• H = element height or elevation; since this dimension is fixed, it is often referred to as the passive plane
  • p = pitch, or center-to-center distance between two successive elements
  • e = width of an individual element
  • g = spacing between active elements

image of a phased array transducer

This information is used by instrument software to generate the desired beam shape. If it is not entered automatically by probe recognition software, then it must be entered by the user during setup.

Inside a Phased Array Transducer

Phased array transducers come in a wide range of sizes, shapes, frequencies, and number of elements, but they all contain a piezoelectric element that has been divided into a number of segments.

Contemporary phased array transducers for industrial NDT applications are typically constructed around piezocomposite materials, which are made up of many tiny, thin rods of piezoelectric ceramic embedded in a polymer matrix. While they can be more challenging to manufacture, composite transducers typically offer a 10 to 30 dB sensitivity advantage over piezoceramic transducers of an otherwise similar design. Segmented metal plating is used to divide the composite strip into a number of electrically separate elements that can be pulsed individually. This segmented element is then incorporated into a transducer assembly that includes a protective matching layer, a backing, cable connections, and an overall housing.

Types of Phased Array Transducer Configurations

The animation above depicts a linear array with a rectangular footprint. This is a common configuration for a phased array. Arrays can be arranged as a matrix for more beam control over a surface cross section or as circular arrays for a more spherical focusing pattern.

Phased array transducers can be arranged into several different configurations, each with distinct advantages and disadvantages. Common phased array transducer configurations include:

Linear Phased Array Transducer

Linear phased array transducers have elements arranged in a straight line and are the most common configuration in phased array ultrasonic testing. Linear phased array transducers are easy to make, but they need to be large for deep focusing.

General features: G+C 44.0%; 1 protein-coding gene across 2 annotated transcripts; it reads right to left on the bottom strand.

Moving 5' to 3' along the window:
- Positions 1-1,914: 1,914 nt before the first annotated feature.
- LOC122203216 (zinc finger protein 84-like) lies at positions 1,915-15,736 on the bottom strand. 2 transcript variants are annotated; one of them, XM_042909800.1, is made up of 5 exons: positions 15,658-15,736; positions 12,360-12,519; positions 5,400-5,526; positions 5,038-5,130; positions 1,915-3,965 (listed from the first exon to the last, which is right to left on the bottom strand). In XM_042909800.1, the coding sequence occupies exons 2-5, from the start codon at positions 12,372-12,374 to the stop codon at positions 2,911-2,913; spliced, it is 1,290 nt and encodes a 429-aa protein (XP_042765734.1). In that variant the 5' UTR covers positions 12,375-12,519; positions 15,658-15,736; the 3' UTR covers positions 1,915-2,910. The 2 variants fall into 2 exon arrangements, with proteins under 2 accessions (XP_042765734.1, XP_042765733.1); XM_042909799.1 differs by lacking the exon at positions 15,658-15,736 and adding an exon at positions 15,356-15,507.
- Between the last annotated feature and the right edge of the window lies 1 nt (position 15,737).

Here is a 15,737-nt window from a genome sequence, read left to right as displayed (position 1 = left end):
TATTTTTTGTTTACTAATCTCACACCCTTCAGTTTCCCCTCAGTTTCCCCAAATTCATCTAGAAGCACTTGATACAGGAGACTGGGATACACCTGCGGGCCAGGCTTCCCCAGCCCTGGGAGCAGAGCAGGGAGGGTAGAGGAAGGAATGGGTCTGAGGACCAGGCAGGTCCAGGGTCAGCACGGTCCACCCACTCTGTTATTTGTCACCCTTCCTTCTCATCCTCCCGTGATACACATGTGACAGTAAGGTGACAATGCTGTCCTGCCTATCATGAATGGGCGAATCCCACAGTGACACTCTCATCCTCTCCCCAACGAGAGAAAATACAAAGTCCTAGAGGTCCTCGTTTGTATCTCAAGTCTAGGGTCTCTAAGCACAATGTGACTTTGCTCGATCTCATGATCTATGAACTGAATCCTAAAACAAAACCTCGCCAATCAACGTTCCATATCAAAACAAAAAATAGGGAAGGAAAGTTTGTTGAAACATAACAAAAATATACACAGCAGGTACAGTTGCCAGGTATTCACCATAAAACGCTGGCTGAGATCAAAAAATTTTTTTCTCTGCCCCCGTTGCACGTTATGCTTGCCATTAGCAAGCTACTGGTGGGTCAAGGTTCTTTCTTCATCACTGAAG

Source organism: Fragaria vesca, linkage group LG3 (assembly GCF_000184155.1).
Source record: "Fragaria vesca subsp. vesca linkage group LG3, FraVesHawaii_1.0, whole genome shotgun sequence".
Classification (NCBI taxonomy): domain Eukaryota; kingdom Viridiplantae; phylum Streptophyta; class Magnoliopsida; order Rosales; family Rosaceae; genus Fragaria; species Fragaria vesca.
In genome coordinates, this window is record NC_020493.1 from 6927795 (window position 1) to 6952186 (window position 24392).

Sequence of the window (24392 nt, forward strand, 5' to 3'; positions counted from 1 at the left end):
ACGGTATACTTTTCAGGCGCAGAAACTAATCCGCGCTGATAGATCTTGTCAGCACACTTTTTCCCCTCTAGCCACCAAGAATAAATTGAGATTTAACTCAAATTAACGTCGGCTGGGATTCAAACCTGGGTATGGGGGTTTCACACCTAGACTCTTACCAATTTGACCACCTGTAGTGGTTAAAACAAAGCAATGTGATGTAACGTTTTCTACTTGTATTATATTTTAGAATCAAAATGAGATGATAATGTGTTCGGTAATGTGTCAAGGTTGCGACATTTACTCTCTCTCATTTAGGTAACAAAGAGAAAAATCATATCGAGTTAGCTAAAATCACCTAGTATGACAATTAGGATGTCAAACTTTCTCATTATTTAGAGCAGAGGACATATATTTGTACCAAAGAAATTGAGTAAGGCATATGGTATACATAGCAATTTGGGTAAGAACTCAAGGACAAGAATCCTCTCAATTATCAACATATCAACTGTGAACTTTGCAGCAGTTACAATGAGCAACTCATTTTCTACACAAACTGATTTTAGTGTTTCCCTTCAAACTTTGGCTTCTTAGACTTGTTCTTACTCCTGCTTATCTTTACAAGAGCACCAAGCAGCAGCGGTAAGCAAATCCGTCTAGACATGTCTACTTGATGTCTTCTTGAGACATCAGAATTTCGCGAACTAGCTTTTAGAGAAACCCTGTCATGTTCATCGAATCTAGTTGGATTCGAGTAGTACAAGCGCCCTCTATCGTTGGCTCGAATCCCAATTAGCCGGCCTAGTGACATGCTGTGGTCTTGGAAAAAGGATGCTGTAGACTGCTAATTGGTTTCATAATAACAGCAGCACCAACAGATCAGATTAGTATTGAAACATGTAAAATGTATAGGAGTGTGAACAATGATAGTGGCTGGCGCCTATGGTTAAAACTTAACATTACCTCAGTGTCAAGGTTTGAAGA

Annular Phased Array Transducer

Annular phased array transducers and segmented annular phased array transducers feature elements arranged in circular rings with a common center. These transducers can provide elliptical and spherical beams with steering capabilities at different depths. However, their complex design makes manufacturing them challenging. 

Convex Phased Array Transducer

Convex phased array transducers, also called curved or curvilinear phased array transducers, have elements arranged in an arched line. These transducers are good for in-depth testing, but image resolution can decrease as the depth increases. 

Square Phased Array Transducer

Square phased array transducers have their elements arranged in a square pattern. While this pattern provides excellent steering capabilities, the complex design makes manufacturing square phased array transducers difficult.

Circular Phased Array Transducer

Circular phased array transducers feature elements arranged in a circular ring but without a common center. They provide excellent steering capability at varying depths, especially in curved targets. However, their complex design makes manufacturing circular phased array transducers difficult.